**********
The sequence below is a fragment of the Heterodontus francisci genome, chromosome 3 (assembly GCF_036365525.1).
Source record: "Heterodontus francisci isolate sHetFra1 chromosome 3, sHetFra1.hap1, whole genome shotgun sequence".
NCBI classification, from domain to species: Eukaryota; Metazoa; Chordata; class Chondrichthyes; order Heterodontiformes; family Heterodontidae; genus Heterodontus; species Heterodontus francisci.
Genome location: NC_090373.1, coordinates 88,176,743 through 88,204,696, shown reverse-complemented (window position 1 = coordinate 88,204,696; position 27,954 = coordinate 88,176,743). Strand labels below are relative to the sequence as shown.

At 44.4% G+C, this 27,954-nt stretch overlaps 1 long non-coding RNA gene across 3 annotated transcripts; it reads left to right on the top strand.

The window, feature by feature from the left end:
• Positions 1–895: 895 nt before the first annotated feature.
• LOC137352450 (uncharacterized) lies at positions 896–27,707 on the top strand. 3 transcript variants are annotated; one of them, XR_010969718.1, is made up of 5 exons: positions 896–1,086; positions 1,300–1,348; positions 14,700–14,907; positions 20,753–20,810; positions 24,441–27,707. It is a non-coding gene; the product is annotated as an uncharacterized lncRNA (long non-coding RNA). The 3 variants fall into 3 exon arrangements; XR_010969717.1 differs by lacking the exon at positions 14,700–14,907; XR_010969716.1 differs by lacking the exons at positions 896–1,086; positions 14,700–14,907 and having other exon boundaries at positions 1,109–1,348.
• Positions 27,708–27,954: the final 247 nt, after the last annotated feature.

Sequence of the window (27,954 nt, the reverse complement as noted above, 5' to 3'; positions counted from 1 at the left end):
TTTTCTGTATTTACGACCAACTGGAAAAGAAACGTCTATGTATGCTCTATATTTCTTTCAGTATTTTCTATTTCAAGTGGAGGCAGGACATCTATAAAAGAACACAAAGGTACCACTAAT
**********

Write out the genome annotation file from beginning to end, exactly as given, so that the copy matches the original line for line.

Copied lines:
The sequence below is a fragment of the Heterodontus francisci genome, chromosome 3 (assembly GCF_036365525.1).
Source record: "Heterodontus francisci isolate sHetFra1 chromosome 3, sHetFra1.hap1, whole genome shotgun sequence".
NCBI classification, from domain to species: Eukaryota; Metazoa; Chordata; class Chondrichthyes; order Heterodontiformes; family Heterodontidae; genus Heterodontus; species Heterodontus francisci.
Genome location: NC_090373.1, coordinates 88,176,743 through 88,204,696, shown reverse-complemented (window position 1 = coordinate 88,204,696; position 27,954 = coordinate 88,176,743). Strand labels below are relative to the sequence as shown.

At 44.4% G+C, this 27,954-nt stretch overlaps 1 long non-coding RNA gene across 3 annotated transcripts; it reads left to right on the top strand.

The window, feature by feature from the left end:
• Positions 1–895: 895 nt before the first annotated feature.
• LOC137352450 (uncharacterized) lies at positions 896–27,707 on the top strand. 3 transcript variants are annotated; one of them, XR_010969718.1, is made up of 5 exons: positions 896–1,086; positions 1,300–1,348; positions 14,700–14,907; positions 20,753–20,810; positions 24,441–27,707. It is a non-coding gene; the product is annotated as an uncharacterized lncRNA (long non-coding RNA). The 3 variants fall into 3 exon arrangements; XR_010969717.1 differs by lacking the exon at positions 14,700–14,907; XR_010969716.1 differs by lacking the exons at positions 896–1,086; positions 14,700–14,907 and having other exon boundaries at positions 1,109–1,348.
• Positions 27,708–27,954: the final 247 nt, after the last annotated feature.

Sequence of the window (27,954 nt, the reverse complement as noted above, 5' to 3'; positions counted from 1 at the left end):
TTTTCTGTATTTACGACCAACTGGAAAAGAAACGTCTATGTATGCTCTATATTTCTTTCAGTATTTTCTATTTCAAGTGGAGGCAGGACATCTATAAAAGAACACAAAGGTACCACTAAT